The Blog of InterVarsity Christian Fellowship

June 30, 2017

Why We Don’t Need to Fear the Paradoxes of Our Faith

Paradoxology, paradoxes, Christianity
By: 
Andrew Fallows

“If we never experience conflict in our relationship with God, the chances are we have replaced the real God with a substitute god made in our image.”


Have you ever felt guilty, foolish, or ashamed because you had doubts and questions about God? Have you ever been afraid to ask those questions because you didn’t want your friends—who you’re positive are all put-together, with-it Bible experts—to know that you didn’t have the answers?

Of course you have. We all have. But I have good news: God has never been ashamed of your wrestling. If anything, he’s proud of you for it. Let’s look at why.

Christianity Is Hard

If you grew up in church, my story may sound pretty familiar. As a kid, all I learned about God was that he loved me and wanted me to be a good boy. As I approached my teens, I started to learn that God would answer my prayers and help me with my troubles, as well as help me stop sinning—right as I discovered that I really, really enjoyed certain kinds of sinning. In high school, God kind of became a weird uncle that I never disowned but usually avoided mentioning around my friends. And then in college, I actually met Jesus. It was then that, like Saul after Ananias came to visit, the blinders fell away and I saw that most of the versions of God I’d heard about as a kid weren’t God.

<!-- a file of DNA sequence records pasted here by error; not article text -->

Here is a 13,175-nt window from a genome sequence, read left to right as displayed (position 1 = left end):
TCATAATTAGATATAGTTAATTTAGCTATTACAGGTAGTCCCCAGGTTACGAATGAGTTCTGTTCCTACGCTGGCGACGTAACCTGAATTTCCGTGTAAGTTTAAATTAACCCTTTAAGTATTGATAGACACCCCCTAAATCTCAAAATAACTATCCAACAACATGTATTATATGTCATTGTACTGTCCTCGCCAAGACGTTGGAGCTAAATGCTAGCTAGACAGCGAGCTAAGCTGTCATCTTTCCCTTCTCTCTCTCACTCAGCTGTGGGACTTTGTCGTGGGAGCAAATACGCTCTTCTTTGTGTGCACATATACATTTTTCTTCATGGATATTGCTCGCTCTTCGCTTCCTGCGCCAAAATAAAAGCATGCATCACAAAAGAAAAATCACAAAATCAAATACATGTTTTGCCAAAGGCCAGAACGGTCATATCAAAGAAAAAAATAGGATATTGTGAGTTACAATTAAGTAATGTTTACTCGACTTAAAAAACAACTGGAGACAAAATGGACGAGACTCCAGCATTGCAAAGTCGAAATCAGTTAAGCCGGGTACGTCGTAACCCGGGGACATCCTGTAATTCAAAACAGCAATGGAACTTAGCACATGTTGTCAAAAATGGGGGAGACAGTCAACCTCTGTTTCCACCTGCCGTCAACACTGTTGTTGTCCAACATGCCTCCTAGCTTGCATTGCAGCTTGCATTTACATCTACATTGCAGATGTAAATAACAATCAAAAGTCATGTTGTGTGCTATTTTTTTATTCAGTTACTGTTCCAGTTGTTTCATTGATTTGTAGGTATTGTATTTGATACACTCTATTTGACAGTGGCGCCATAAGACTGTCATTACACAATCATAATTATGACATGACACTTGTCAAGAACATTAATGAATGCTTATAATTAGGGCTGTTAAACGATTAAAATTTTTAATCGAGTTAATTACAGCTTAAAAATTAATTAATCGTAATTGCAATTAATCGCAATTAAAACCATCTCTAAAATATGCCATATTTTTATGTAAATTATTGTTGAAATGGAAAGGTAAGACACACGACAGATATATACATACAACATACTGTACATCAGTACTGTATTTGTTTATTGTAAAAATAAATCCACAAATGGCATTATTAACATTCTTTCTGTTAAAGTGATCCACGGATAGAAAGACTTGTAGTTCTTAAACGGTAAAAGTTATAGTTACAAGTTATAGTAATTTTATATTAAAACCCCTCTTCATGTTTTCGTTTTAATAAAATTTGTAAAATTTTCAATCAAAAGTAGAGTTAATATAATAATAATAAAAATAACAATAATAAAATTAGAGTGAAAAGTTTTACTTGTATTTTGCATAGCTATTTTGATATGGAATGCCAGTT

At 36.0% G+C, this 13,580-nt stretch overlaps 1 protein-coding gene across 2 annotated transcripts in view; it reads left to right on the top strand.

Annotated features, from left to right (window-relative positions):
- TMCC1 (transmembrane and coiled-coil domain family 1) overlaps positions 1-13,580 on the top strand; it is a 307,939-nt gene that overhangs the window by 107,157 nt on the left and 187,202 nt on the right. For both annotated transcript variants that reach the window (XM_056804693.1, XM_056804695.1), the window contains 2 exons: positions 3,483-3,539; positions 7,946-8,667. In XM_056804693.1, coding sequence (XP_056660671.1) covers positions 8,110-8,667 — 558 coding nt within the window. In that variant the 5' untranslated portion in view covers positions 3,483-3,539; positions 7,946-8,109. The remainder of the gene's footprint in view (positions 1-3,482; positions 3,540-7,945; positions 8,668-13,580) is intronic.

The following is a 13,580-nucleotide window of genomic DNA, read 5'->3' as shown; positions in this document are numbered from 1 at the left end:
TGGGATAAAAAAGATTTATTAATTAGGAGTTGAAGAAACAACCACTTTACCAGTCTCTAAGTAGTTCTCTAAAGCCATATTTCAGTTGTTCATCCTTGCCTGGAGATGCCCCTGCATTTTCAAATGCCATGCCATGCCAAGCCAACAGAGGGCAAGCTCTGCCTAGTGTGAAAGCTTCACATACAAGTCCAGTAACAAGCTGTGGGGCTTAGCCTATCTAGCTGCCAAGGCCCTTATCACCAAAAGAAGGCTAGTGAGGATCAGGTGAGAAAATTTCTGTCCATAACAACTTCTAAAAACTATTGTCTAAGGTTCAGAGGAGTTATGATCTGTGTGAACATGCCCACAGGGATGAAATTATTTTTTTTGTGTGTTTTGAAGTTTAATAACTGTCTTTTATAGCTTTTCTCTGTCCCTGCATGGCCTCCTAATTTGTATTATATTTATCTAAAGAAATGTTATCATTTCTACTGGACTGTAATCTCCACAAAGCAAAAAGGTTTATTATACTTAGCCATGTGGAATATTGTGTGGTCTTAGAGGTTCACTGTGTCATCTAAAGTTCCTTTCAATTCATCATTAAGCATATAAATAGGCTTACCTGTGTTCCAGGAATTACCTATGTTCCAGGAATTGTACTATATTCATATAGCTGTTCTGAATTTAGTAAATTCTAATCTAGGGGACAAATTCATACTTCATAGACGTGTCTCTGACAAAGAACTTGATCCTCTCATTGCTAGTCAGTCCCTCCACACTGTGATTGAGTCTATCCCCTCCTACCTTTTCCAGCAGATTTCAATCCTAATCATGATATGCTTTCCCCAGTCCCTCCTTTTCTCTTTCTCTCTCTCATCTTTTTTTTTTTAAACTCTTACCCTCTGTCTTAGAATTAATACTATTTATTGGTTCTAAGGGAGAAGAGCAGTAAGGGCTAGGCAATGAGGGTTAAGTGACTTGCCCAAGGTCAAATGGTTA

At last I had realized perhaps the most important truth about my faith: Christianity is hard. And then, some years later, I hit upon an equally transforming realization: It’s hard on purpose—and that’s great news!

I’d love to tell you even more about how that blew my mind, but instead I’m here to tell you how you can have your own mind blown, by a much better writer than me.

Embracing Paradox

I was in love with Paradoxology: Why Christianity Was Never Meant to Be Simple before I’d even finished the introduction. In a few simple sentences, author Krish Kandiah not only reassures us that it’s okay to have questions, but he also hints at a deeper truth: it’s important to have questions.